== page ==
Extended Collaborative Support Service (ECSS)

Please find below news stories published by XSEDE and its affiliates regarding the Extended Collaborative Supports Services (ECSS). 

« Back

Learning more about ECSS

Learning More about XSEDE's Extended Collaborative Support Service

By Jan Zverina, XSEDE External Relations

One of the largest areas within the Extreme Science and Engineering Discovery Environment (XSEDE) is its Extended Collaborative Support Service, or ECSS. This service provides expert staff to assist research teams for either a short or an extended period using large-scale computing resources in order to advance the team's work.

Any U.S. researcher, whether at an academic institution, non-profit, or for-profit company, can request support as long as the work is published openly. Researchers can receive help in areas such as code optimization, optimizing complex workflows, porting to new system architectures, and using of accelerators such as GPUs for detailed visualizations – all at no cost to their grants.

Comprising roughly one-third of XSEDE's annual budget, the ECSS staff covers a wide variety of expertise, and is sized to support about 50 ECSS projects and 50 training events per year. ECSS is co-led by Nancy Wilkins-Diehr of SDSC and Ralph Roskies of PSC, both co-PIs of XSEDE. While most ECSS staff members come from research sites that have also received NSF grants to operate large-scale resources, the group also includes staff from other institutions who bring valuable expertise in areas such as digital humanities, workflows, and science gateways.

"We find this expertise increasingly necessary as the domain areas, the programming methods, and the advanced cyberinfrastructure resources allocated by XSEDE continue to diversify," notes Wilkins-Diehr.

The ECSS program, which evolved from the Advanced Support for TeraGrid Applications (ASTA) in the NSF program that preceded XSEDE, historically focused on improving code performance on supercomputers, including performance analysis, petascale optimization, debugging, and on the use of specific computing architectures and such.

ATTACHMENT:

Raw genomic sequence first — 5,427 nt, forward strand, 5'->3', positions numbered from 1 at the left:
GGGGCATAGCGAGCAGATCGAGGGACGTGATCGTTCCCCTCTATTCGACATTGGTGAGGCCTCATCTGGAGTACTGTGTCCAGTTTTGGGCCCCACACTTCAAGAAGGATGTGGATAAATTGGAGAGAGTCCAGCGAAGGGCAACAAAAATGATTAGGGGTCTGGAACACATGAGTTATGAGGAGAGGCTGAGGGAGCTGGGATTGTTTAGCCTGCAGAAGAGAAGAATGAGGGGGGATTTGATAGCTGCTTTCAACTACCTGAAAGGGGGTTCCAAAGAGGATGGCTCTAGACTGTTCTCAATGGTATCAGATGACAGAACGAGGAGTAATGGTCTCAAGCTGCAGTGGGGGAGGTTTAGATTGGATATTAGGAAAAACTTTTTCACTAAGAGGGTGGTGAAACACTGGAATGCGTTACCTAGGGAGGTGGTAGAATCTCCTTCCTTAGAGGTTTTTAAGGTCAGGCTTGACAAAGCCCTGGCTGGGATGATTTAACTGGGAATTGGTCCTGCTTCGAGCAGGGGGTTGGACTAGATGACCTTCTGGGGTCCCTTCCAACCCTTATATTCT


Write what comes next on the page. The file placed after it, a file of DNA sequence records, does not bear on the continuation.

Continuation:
One recent example of ECSS's assistance in that area involved a project led by Ramon Huerta, a research scientist with UC San Diego's BioCircuits Laboratory, to place chemical sensors – known as known as "e-noses" – in the homes of elderly participants in an effort to continuously and non-intrusively monitor their living environments. In preparation for the pilot study, time series classification software developed by Huerta's lab, applied to the sensor data to detect anomalous behavior that could suggest a change in a resident's health status, was ported to SDSC's Gordon supercomputer.

"We were able to improve the performance of the code through a combination of smart compiler choices and options, replacement of calls to the generic math library with calls to Intel's highly tuned MKL (Math Kernel Library), parallelization of key loops, and restructuring of the code to greatly reduce the number of linear algebra operations," said Robert Sinkovits, who leads SDSC's scientific applications efforts. "The end result was that calculations which previously took nearly twelve hours to finish could be completed in just a few minutes, with a total speedup of 167x relative to the original code."

Today, the expertise of ECSS staff members extends to science gateway development and workflow systems, the use of R, Java, and MATLAB, database optimization, cloud computing, data mining, and more. Moreover, while ECSS was established to provide researchers the support and expertise needed to conduct computationally-based science, the service also gives them an opportunity to learn new computational techniques.